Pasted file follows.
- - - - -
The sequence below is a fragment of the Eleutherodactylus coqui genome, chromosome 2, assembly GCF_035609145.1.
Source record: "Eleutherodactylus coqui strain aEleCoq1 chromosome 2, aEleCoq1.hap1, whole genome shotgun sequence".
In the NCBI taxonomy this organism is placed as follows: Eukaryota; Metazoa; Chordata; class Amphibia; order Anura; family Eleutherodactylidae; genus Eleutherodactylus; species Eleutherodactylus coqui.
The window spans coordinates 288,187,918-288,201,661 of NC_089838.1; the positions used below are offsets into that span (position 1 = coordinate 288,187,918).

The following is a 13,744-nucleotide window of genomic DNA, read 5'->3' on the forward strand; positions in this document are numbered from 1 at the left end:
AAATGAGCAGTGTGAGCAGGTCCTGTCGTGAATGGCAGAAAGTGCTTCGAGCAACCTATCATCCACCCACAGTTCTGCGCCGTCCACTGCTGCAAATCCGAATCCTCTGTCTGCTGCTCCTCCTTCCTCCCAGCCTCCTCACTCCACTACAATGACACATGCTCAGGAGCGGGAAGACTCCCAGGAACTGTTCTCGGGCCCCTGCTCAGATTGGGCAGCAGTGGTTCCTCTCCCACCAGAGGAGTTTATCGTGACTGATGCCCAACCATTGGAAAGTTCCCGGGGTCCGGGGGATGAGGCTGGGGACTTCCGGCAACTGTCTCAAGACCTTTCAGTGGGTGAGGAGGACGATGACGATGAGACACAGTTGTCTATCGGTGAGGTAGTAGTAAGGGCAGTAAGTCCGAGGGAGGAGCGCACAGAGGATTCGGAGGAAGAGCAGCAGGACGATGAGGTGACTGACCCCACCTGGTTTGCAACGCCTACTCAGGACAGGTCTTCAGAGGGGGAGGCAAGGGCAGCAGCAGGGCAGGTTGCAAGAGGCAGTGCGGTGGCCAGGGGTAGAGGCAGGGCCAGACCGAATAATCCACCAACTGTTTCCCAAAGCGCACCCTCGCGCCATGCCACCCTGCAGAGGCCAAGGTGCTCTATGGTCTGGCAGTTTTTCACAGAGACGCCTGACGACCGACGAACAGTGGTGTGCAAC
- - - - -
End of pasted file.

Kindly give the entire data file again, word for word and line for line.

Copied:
The sequence below is a fragment of the Eleutherodactylus coqui genome, chromosome 2, assembly GCF_035609145.1.
Source record: "Eleutherodactylus coqui strain aEleCoq1 chromosome 2, aEleCoq1.hap1, whole genome shotgun sequence".
In the NCBI taxonomy this organism is placed as follows: Eukaryota; Metazoa; Chordata; class Amphibia; order Anura; family Eleutherodactylidae; genus Eleutherodactylus; species Eleutherodactylus coqui.
The window spans coordinates 288,187,918-288,201,661 of NC_089838.1; the positions used below are offsets into that span (position 1 = coordinate 288,187,918).

The following is a 13,744-nucleotide window of genomic DNA, read 5'->3' on the forward strand; positions in this document are numbered from 1 at the left end:
AAATGAGCAGTGTGAGCAGGTCCTGTCGTGAATGGCAGAAAGTGCTTCGAGCAACCTATCATCCACCCACAGTTCTGCGCCGTCCACTGCTGCAAATCCGAATCCTCTGTCTGCTGCTCCTCCTTCCTCCCAGCCTCCTCACTCCACTACAATGACACATGCTCAGGAGCGGGAAGACTCCCAGGAACTGTTCTCGGGCCCCTGCTCAGATTGGGCAGCAGTGGTTCCTCTCCCACCAGAGGAGTTTATCGTGACTGATGCCCAACCATTGGAAAGTTCCCGGGGTCCGGGGGATGAGGCTGGGGACTTCCGGCAACTGTCTCAAGACCTTTCAGTGGGTGAGGAGGACGATGACGATGAGACACAGTTGTCTATCGGTGAGGTAGTAGTAAGGGCAGTAAGTCCGAGGGAGGAGCGCACAGAGGATTCGGAGGAAGAGCAGCAGGACGATGAGGTGACTGACCCCACCTGGTTTGCAACGCCTACTCAGGACAGGTCTTCAGAGGGGGAGGCAAGGGCAGCAGCAGGGCAGGTTGCAAGAGGCAGTGCGGTGGCCAGGGGTAGAGGCAGGGCCAGACCGAATAATCCACCAACTGTTTCCCAAAGCGCACCCTCGCGCCATGCCACCCTGCAGAGGCCAAGGTGCTCTATGGTCTGGCAGTTTTTCACAGAGACGCCTGACGACCGACGAACAGTGGTGTGCAAC